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SP x

Cas. 1. Distinguatur enim tempus in particulas aequales et quam minimas, et agat vis W non continuò sed singulis temporis particulis semel. Sit autem T velocitas Lunae [in] Pante impulsum vis W ibi factum et t incrementum [velo]citatis ex impulsu et L latus rectum Orbis Lunaris ante [impulsum]. Et quoniam area quam Luna radio ad Terram [ducto singulis temporis particulis aequalibus describit, sit ante impulsum ad eandem aream post impulsum ut T ad T'+t, et latus rectum (per Prop. xiv. Lib. 1. Princip.) sit in duplicata ratione areæ, erit (per Lem. Lib. II. Princip.) T + 2t

2t L seu L+ L latus rectum post impulsum. Est autem (ut in T

T

SP x L Lemmate superiore)

longitudo PF qua Luna distabat

2SP + 2PK-L ab umbilico superiore ante impulsum; et propterea cum situs lineae PF, si modo excentricitas SF infinitè parva sit, ex impulsu illo nil mutetur, ideoque PK maneat eadem quae prius et solum L mutetur, si producatur PF ad $ ut sit $ umbilicus superior post impulsum;

T + 2t

L

T erit Po aequalis

De hac longitudine subdu

2t 2SP+2PK-L-L T

SP x L catur longitudo ipsius PF superius inventa, nempe 28P+2PK - L' et interea in utraque pro 2SP + 2PK scribatur 2L & manebit

4t

4t differentia aequalis SP seu , SP.

SP. Unde longitudo per

T - 2t pendiculi pg quod in diametrum QR ab umbilico o demittitur, erit 4t

PE. Jam vero in Lemmate superiore, velocitas quam vis V T impulsu unico generare potest, est ad velocitatem Lunae ut lineola pG quam Luna vi impulsus illius dato tempore describere posset ad lineolam Pp quam Luna velocitate sua data T eodem tempore describat, id est ut Ff ad PF. Ideoque si velocitas prior nominetur S erit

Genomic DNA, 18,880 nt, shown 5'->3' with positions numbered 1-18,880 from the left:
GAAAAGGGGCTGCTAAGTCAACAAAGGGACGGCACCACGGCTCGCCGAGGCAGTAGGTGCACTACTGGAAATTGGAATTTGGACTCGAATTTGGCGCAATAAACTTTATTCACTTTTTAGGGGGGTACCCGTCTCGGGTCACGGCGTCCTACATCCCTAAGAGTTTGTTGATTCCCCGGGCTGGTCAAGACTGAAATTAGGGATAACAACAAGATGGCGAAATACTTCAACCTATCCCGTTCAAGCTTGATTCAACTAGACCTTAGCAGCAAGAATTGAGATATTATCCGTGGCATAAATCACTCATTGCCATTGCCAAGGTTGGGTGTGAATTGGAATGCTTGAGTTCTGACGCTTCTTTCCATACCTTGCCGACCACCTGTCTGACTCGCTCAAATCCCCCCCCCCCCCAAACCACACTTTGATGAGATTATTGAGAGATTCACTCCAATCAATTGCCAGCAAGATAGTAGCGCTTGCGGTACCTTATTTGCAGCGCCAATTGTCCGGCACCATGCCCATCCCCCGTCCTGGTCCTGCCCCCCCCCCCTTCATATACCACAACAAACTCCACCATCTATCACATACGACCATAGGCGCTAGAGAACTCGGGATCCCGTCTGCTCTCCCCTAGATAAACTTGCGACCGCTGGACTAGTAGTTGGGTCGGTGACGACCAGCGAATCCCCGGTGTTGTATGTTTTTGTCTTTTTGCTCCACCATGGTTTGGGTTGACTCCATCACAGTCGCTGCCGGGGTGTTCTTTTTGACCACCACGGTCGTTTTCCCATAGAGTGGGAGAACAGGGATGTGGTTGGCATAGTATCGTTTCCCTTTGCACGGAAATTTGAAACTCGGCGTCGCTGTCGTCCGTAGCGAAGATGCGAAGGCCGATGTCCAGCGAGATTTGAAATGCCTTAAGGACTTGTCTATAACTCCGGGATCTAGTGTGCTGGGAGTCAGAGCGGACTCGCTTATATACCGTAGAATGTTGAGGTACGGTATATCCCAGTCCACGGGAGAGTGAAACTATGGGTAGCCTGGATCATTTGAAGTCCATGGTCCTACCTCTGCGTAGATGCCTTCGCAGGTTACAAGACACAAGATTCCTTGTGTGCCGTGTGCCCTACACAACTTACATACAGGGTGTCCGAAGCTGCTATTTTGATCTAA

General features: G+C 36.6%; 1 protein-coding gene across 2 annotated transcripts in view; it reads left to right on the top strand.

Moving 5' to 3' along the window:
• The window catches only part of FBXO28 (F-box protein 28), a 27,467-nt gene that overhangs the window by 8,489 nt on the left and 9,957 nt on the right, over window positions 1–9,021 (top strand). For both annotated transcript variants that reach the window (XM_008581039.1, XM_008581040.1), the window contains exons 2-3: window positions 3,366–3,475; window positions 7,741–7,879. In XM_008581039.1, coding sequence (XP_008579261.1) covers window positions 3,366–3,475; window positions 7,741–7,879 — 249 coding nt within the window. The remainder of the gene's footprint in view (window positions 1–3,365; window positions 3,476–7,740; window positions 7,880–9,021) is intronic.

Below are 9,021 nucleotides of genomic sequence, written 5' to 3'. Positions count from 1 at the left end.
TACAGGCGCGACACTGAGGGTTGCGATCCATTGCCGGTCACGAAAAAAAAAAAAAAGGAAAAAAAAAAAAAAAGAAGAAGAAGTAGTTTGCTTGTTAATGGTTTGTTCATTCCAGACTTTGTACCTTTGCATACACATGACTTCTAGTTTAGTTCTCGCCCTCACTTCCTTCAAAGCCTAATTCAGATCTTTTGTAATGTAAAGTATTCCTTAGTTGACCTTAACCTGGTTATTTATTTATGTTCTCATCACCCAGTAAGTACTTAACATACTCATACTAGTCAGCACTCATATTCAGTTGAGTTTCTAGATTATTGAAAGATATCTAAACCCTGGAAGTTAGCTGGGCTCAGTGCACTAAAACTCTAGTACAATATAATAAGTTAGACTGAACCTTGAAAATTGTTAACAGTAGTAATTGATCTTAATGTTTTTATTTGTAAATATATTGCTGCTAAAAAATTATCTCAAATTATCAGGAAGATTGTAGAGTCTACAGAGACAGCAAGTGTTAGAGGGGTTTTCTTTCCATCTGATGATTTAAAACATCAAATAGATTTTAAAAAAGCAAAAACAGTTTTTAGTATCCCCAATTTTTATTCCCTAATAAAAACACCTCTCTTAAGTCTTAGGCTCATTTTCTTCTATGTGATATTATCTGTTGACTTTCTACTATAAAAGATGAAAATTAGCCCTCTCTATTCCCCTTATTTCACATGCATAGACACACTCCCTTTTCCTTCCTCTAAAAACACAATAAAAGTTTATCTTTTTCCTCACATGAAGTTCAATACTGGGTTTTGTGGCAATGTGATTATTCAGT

28 x PF Ff aequalis

ob angulum FPf anguli GPp duplum, et per

T pendiculum fh quod ab umbilico f in ellipseos axem QR demittitur

28 aequale EF. Proinde cum angulus ASF sit ad angulum FSf ut

T og ad fh, et angulus FSf ad angulum PSp ut VSE ad P x OS,

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i This should be pg ad Pp.

erit angulus PSF ad angulum PSp, hoc est motus Apogaei a vi W

4t

28 genitus ad motum medium Lunae ut PE ad EF et V SE ad

T

T Px OS conjunctim, id est (ob aequales EF ad SE et proportionales t & S, W& V) ut 2W x PE ad P x OS. Q.E.D.

COROL. Obtinet etiam Propositio quam proxime ubi [quam minima sit] excentricitas etiamsi non sit infinitè parva.

SECTION 1.

MATHEMATICS.

I. EARLY PAPERS BY NEWTON. (Holograph.)

1. Extracts by Newton

From Hooke's Micrographia,
From the History of the Royal Society,

From the Philosophical Transactions.

Notes of some Mines in Derbyshire and Cardiganshire. 2. Scraps and Extracts made by Newton, including two little notes on tangents and musical semi-tones.

3. A tract in English written in 1666, entitled "To resolve problems by Motion.” Also short tracts entitled De Solutione Problematum

per

Motuin.
De Gravitate Conicarum.

Problems of Curves.
4. Calculation of the Area of the Hyperbola.
5. On the Laws of Motion.

On the Laws of Reflection.

On Motion in a Cycloid. 6. Problems in Geometrical Optics.

II. ELEMENTARY MATHEMATICS. (Holograph.) 1. Observations on the Algebra of Kinckhuysen.